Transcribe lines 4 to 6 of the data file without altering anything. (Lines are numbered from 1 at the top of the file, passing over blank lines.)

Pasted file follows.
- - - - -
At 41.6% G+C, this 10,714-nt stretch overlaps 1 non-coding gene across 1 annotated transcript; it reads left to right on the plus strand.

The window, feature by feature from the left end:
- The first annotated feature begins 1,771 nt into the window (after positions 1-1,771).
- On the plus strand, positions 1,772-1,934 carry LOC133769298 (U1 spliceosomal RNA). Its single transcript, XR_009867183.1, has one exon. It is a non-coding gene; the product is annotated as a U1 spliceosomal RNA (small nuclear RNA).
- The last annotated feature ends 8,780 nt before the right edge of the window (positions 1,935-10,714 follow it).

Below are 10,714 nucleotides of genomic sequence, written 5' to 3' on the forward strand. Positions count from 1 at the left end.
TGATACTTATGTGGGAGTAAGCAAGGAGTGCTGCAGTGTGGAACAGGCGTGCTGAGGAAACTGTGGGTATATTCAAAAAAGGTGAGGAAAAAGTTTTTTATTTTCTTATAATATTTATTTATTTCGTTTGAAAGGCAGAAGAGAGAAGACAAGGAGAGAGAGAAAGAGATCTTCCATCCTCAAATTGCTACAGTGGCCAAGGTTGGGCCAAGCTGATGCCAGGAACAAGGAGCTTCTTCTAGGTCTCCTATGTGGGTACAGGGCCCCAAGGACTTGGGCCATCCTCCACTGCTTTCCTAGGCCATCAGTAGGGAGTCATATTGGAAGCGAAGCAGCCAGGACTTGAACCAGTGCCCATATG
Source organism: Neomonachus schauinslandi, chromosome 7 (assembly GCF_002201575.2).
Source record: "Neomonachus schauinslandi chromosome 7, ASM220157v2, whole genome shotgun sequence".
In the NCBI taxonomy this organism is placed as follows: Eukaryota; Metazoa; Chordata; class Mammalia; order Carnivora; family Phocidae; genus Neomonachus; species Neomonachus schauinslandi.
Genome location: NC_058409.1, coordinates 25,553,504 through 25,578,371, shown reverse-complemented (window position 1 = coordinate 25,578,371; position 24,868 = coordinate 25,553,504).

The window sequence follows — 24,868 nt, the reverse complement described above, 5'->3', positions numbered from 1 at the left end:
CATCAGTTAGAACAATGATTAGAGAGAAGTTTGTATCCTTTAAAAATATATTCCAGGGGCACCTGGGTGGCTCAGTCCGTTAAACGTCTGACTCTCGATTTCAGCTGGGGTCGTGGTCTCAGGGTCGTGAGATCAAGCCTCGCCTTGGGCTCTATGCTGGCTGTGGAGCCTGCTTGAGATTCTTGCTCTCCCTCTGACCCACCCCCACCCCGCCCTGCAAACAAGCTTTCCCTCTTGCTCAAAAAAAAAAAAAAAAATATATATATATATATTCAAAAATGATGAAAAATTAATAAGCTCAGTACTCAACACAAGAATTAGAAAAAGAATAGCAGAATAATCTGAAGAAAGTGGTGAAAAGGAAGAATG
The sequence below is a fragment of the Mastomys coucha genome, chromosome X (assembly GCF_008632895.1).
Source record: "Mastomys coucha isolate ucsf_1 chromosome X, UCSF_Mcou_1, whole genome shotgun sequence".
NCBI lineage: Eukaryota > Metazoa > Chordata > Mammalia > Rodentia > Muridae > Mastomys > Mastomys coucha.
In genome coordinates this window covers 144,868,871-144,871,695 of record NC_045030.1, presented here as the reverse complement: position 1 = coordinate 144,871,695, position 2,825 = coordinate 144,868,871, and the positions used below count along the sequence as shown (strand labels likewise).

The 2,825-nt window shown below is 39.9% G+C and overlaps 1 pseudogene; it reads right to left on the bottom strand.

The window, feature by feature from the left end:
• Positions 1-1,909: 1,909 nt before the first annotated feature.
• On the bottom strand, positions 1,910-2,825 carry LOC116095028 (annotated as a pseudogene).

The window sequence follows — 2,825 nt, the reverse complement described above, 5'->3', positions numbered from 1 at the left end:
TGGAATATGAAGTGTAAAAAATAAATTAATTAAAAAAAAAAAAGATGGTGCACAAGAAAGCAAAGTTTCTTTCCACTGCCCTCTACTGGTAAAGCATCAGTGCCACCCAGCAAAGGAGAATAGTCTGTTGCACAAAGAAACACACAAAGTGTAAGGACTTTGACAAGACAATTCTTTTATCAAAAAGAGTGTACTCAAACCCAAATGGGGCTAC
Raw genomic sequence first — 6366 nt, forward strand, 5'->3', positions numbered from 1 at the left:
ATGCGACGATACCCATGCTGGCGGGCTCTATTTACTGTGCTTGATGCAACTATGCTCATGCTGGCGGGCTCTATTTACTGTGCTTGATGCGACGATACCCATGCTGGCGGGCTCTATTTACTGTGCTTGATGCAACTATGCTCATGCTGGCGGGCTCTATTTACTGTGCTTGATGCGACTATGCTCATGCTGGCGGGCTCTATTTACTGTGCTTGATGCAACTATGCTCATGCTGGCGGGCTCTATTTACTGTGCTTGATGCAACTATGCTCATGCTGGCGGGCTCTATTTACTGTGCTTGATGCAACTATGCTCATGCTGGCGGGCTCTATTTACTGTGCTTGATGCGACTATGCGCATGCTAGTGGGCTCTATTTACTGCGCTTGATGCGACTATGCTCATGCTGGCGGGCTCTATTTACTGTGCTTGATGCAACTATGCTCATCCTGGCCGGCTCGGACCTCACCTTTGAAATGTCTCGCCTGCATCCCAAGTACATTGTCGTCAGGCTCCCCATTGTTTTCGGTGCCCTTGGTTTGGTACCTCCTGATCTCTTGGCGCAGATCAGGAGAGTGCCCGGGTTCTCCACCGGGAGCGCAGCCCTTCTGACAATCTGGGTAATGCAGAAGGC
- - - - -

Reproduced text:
- On the plus strand, positions 1,772-1,934 carry LOC133769298 (U1 spliceosomal RNA). Its single transcript, XR_009867183.1, has one exon. It is a non-coding gene; the product is annotated as a U1 spliceosomal RNA (small nuclear RNA).
- The last annotated feature ends 8,780 nt before the right edge of the window (positions 1,935-10,714 follow it).

Below are 10,714 nucleotides of genomic sequence, written 5' to 3' on the forward strand. Positions count from 1 at the left end.